Some of the toughest teenage offenders can be turned away from persistent crime by intensive support, a study of the pioneering Freagarrach project in central Scotland has concluded. Researchers from Lancaster University say the number of offences committed by those on the project was cut by between 20 and 50 per cent.
It was not unusual two years after they left for many to face charges but their chances of a long-term criminal career were reduced, they state.
The Barnardos-led project, based in Alloa and Polmont, worked with 106 young people over fiveyears. Most had an average 18 charges against them in the year before they voluntarily joined the project. They were aged 14 to 16 and virtually all had been charged with dishonesty, vandalism and violence. Substance abuse problems were common.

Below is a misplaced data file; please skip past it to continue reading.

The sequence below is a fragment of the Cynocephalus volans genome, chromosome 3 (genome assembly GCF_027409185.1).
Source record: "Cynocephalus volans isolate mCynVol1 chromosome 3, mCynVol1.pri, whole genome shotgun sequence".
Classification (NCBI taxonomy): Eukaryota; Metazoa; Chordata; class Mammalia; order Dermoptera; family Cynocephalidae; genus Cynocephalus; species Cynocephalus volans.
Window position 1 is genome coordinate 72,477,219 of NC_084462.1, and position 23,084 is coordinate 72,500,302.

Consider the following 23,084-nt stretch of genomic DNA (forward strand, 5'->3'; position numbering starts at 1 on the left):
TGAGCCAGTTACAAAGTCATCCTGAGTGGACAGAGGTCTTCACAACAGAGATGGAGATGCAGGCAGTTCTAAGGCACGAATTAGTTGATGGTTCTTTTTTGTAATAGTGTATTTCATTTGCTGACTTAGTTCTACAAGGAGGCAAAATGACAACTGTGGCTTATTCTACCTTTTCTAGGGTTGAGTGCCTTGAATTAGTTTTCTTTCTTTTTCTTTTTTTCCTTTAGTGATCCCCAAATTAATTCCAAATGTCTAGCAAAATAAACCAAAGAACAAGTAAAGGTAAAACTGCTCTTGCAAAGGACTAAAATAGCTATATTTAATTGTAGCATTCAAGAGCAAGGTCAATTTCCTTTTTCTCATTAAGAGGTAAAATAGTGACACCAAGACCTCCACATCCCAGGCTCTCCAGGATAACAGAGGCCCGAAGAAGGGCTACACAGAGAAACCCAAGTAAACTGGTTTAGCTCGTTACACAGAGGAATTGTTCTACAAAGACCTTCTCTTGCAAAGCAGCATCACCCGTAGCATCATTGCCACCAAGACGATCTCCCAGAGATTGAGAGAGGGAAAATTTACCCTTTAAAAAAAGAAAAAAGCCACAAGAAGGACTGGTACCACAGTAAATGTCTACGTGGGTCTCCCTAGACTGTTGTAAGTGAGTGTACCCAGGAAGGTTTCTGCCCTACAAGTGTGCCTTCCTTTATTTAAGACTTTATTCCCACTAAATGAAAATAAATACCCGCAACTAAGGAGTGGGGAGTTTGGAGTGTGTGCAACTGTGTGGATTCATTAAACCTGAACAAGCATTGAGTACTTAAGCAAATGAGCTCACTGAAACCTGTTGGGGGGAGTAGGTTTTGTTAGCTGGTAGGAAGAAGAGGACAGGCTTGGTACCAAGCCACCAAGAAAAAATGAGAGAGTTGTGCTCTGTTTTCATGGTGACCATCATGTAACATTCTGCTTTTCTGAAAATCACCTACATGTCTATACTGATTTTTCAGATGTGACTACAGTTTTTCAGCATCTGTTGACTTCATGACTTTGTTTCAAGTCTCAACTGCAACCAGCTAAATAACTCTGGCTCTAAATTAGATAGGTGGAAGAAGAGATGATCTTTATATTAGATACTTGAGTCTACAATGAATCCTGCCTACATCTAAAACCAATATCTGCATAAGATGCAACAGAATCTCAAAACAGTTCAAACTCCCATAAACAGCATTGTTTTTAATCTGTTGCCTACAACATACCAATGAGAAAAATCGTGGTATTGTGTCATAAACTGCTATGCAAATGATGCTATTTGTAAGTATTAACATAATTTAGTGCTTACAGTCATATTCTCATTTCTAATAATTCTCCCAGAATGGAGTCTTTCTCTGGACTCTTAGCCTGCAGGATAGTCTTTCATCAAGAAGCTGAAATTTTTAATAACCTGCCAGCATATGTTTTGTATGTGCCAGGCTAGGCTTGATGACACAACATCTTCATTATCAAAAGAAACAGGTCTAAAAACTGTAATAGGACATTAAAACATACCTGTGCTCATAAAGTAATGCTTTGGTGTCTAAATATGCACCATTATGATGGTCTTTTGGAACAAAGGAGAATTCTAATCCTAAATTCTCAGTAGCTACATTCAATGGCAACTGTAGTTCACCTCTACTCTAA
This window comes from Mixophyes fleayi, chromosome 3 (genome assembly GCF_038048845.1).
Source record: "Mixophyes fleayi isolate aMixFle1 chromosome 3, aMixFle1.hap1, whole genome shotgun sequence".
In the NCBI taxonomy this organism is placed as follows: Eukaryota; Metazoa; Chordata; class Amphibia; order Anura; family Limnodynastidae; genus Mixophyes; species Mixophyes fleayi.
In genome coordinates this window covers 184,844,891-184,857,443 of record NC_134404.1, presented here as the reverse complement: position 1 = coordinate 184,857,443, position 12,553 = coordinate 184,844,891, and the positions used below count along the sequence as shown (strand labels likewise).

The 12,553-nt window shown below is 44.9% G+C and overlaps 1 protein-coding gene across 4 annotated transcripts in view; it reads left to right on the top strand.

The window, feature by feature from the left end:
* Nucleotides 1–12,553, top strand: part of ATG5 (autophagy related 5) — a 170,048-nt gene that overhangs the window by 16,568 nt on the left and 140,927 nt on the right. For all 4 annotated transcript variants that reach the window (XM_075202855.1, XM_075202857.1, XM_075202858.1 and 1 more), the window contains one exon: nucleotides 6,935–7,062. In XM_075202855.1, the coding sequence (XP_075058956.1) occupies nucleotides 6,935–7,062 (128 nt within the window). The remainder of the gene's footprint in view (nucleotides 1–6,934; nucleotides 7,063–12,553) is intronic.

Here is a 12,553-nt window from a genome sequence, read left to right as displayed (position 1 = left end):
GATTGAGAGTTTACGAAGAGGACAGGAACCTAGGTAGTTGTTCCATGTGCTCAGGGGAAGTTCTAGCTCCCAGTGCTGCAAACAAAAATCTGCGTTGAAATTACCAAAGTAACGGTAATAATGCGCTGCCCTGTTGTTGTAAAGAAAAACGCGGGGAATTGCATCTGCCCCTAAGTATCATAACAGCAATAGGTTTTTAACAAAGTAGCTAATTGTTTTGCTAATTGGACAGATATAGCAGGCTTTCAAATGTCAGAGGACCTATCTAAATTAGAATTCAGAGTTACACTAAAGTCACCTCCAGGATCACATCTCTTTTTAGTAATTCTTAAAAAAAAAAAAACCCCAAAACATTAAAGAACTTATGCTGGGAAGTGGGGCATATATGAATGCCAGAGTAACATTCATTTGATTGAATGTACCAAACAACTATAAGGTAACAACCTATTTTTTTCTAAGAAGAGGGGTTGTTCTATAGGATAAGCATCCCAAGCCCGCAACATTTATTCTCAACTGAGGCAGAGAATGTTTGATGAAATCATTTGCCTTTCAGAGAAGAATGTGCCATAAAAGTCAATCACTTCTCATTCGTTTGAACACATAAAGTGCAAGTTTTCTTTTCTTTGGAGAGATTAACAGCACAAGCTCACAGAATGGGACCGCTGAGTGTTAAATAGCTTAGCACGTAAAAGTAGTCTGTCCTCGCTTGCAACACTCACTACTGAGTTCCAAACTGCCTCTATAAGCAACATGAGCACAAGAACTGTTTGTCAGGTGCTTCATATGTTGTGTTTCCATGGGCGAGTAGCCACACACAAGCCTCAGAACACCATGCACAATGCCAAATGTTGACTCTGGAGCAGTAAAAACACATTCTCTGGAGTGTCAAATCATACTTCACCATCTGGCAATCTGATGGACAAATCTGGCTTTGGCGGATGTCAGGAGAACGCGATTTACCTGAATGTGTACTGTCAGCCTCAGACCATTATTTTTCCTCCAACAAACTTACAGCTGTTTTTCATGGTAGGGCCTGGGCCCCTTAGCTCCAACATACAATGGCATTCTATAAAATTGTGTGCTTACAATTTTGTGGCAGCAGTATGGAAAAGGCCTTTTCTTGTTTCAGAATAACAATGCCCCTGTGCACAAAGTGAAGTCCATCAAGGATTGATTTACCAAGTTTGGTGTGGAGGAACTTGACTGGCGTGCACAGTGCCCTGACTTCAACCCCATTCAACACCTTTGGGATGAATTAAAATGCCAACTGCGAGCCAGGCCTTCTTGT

Each young person had three face-to-face contacts each week with project staff to confront their offending and draw up alternatives, including targeted education programmes and anti-drugs strategies.
The reseachers say the approach of project staff was vital in countering previously negative attitudes